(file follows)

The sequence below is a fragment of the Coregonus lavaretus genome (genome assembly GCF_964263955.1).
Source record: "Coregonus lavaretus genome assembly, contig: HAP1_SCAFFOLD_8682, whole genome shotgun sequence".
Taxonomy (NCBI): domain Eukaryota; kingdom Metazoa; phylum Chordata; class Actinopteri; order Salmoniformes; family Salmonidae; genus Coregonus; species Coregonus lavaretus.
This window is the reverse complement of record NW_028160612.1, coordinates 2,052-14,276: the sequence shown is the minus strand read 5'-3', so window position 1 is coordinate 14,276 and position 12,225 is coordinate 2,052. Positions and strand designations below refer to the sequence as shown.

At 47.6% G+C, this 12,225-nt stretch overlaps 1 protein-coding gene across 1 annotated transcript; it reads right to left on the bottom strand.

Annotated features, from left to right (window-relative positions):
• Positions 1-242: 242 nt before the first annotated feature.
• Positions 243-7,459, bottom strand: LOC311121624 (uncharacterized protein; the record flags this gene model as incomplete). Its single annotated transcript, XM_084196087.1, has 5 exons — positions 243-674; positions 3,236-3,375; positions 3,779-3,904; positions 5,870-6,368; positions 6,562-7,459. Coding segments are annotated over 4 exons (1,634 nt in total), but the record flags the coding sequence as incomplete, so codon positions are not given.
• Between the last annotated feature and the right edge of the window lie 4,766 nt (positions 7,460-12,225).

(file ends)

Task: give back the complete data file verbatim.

The sequence below is a fragment of the Coregonus lavaretus genome (genome assembly GCF_964263955.1).
Source record: "Coregonus lavaretus genome assembly, contig: HAP1_SCAFFOLD_8682, whole genome shotgun sequence".
Taxonomy (NCBI): domain Eukaryota; kingdom Metazoa; phylum Chordata; class Actinopteri; order Salmoniformes; family Salmonidae; genus Coregonus; species Coregonus lavaretus.
This window is the reverse complement of record NW_028160612.1, coordinates 2,052-14,276: the sequence shown is the minus strand read 5'-3', so window position 1 is coordinate 14,276 and position 12,225 is coordinate 2,052. Positions and strand designations below refer to the sequence as shown.

At 47.6% G+C, this 12,225-nt stretch overlaps 1 protein-coding gene across 1 annotated transcript; it reads right to left on the bottom strand.

Annotated features, from left to right (window-relative positions):
• Positions 1-242: 242 nt before the first annotated feature.
• Positions 243-7,459, bottom strand: LOC311121624 (uncharacterized protein; the record flags this gene model as incomplete). Its single annotated transcript, XM_084196087.1, has 5 exons — positions 243-674; positions 3,236-3,375; positions 3,779-3,904; positions 5,870-6,368; positions 6,562-7,459. Coding segments are annotated over 4 exons (1,634 nt in total), but the record flags the coding sequence as incomplete, so codon positions are not given.
• Between the last annotated feature and the right edge of the window lie 4,766 nt (positions 7,460-12,225).